The Design Process

My approach to designing a space usually follows the same pattern, whether that space is an entire yard, or a simple set of built-in shelves. I believe most folks do the same thing on some level, and it begins with looking at what others have done and determining what appeals to you. I think we work at designing our personal space throughout our lives, and subconsciously build up an "internal catalog" of what we like and dislike. When we are lucky enough to have an opportunity to actually apply our desires to something tangible, we draw on that internal catalog as a starting point.

click to magnify The garden in 2003 and 2004 (15 photos)

The next step is to evaluate that subconscious internal catalog of the things we find pleasing and determine what those things are called in the "real world" so we can learn more about them and work toward attaining them. This is the part of the process I find very enjoyable - researching the "stuff" that I like - I may not worry too much about why I like something (which is obvious if you've read my poor attempt at defining the inspiration for this project), but I feel a strong sense of accomplishment when I can articulate exactly what it is that I want. Some folks don't deal with this part at all, which I suppose is why professional designers can make a living. I think the main thing that separates a professional designer from the rest of us is that the professional has the ability to quickly determine what the thing is that we like is called, and then determine why we like that thing in order provide alternatives based on that desire. I think that ability to "get it" comes from education and exposure to different styles, essentially transforming their subconscious catalog of personally desirable styles into a conscious catalog of styles unbiased by personal taste.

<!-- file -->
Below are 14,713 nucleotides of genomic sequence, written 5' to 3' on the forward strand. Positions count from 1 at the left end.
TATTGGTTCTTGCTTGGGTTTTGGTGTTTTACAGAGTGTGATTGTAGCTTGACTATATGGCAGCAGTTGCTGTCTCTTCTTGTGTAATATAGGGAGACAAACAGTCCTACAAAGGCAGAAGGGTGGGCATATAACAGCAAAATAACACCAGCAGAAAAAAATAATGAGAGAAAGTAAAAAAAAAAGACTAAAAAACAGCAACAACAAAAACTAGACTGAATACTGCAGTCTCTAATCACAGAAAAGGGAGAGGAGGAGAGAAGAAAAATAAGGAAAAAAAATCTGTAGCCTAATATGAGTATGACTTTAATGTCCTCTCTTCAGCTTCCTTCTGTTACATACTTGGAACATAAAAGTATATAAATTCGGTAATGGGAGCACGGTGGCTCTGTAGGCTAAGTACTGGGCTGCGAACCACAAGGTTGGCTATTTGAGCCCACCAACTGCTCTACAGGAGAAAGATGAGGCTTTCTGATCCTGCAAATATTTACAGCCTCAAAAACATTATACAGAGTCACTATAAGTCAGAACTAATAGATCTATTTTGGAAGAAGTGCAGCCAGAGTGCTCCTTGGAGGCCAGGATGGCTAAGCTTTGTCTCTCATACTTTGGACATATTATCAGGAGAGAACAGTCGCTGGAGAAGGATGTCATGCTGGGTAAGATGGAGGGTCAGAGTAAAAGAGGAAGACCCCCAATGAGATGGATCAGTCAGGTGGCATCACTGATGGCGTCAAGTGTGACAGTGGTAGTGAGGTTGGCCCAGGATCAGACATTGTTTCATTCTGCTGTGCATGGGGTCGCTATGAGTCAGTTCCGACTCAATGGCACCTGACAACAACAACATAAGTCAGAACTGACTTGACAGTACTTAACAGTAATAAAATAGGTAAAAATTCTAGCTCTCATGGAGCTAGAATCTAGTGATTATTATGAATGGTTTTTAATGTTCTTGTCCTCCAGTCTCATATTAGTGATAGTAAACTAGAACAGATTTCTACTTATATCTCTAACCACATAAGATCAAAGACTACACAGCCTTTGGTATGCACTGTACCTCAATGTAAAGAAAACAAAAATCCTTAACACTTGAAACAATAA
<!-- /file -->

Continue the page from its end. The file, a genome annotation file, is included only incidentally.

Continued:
I'm not a professional designer. I often look at how other people have expressed their personal style and I just don't get it. That's not to say I don't appreciate their efforts and understand the labor they've put in to expressing their personal style. It is also not my intention to say the style we've chosen to create for the Kester house is "better" than what someone else has chosen for their living space - I try not to judge the intent of other's expression, and hope that others give us the same consideration when looking at our project. On the other hand, I certainly scrutinize the way in which others have implemented the same style as what we're attempting to create, judging the quality of workmanship and comparing the design elements they've chosen to include or reject with the design elements in our project.

Once I've managed to determine the name or category for the elements that I like, I can begin to understand the various styles that include those elements as a defining element of that style. With that knowledge I can figure out what other elements are included within that given style, and determine if that style is something I want to pursue further. Keep in mind I'm not trying to actually construct a textbook example of this style or that, I merely want the correct terminology at my disposal to learn more about a particular style. An example of this process is our karesansui. A few years ago I had no idea what a karesansui was, but I liked the look of "those white, raked gravel, Zen garden things" I'd seen in pictures of Japanese temples. I thought it would be interesting to include a white gravel garden in our landscape design, so through research I determined it's a defining design element of the Karesansui or dry landscape garden.

click to enlarge
A few examples of Japanese garden styles. (4 photos)